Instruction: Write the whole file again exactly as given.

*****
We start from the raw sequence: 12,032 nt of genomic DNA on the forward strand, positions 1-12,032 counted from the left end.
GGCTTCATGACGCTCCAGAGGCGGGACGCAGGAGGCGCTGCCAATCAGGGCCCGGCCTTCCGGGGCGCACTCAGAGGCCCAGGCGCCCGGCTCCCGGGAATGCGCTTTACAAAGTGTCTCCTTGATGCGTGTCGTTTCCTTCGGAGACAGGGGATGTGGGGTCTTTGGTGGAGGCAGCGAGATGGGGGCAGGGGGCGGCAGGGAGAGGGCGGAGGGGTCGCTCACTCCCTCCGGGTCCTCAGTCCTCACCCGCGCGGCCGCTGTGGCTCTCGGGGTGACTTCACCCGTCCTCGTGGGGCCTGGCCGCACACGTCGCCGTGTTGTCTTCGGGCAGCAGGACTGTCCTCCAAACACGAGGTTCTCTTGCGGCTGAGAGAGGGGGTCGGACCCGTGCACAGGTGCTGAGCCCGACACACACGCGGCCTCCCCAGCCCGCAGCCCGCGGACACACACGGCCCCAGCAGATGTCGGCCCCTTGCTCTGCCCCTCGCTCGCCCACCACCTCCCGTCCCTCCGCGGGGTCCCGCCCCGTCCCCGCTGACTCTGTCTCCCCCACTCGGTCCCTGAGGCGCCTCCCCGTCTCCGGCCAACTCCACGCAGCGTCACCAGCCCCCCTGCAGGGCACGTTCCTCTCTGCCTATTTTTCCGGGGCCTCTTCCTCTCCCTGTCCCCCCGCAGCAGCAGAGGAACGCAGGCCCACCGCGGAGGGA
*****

We start from the raw sequence: 12,032 nt of genomic DNA on the forward strand, positions 1-12,032 counted from the left end.
GGCTTCATGACGCTCCAGAGGCGGGACGCAGGAGGCGCTGCCAATCAGGGCCCGGCCTTCCGGGGCGCACTCAGAGGCCCAGGCGCCCGGCTCCCGGGAATGCGCTTTACAAAGTGTCTCCTTGATGCGTGTCGTTTCCTTCGGAGACAGGGGATGTGGGGTCTTTGGTGGAGGCAGCGAGATGGGGGCAGGGGGCGGCAGGGAGAGGGCGGAGGGGTCGCTCACTCCCTCCGGGTCCTCAGTCCTCACCCGCGCGGCCGCTGTGGCTCTCGGGGTGACTTCACCCGTCCTCGTGGGGCCTGGCCGCACACGTCGCCGTGTTGTCTTCGGGCAGCAGGACTGTCCTCCAAACACGAGGTTCTCTTGCGGCTGAGAGAGGGGGTCGGACCCGTGCACAGGTGCTGAGCCCGACACACACGCGGCCTCCCCAGCCCGCAGCCCGCGGACACACACGGCCCCAGCAGATGTCGGCCCCTTGCTCTGCCCCTCGCTCGCCCACCACCTCCCGTCCCTCCGCGGGGTCCCGCCCCGTCCCCGCTGACTCTGTCTCCCCCACTCGGTCCCTGAGGCGCCTCCCCGTCTCCGGCCAACTCCACGCAGCGTCACCAGCCCCCCTGCAGGGCACGTTCCTCTCTGCCTATTTTTCCGGGGCCTCTTCCTCTCCCTGTCCCCCCGCAGCAGCAGAGGAACGCAGGCCCACCGCGGAGGGA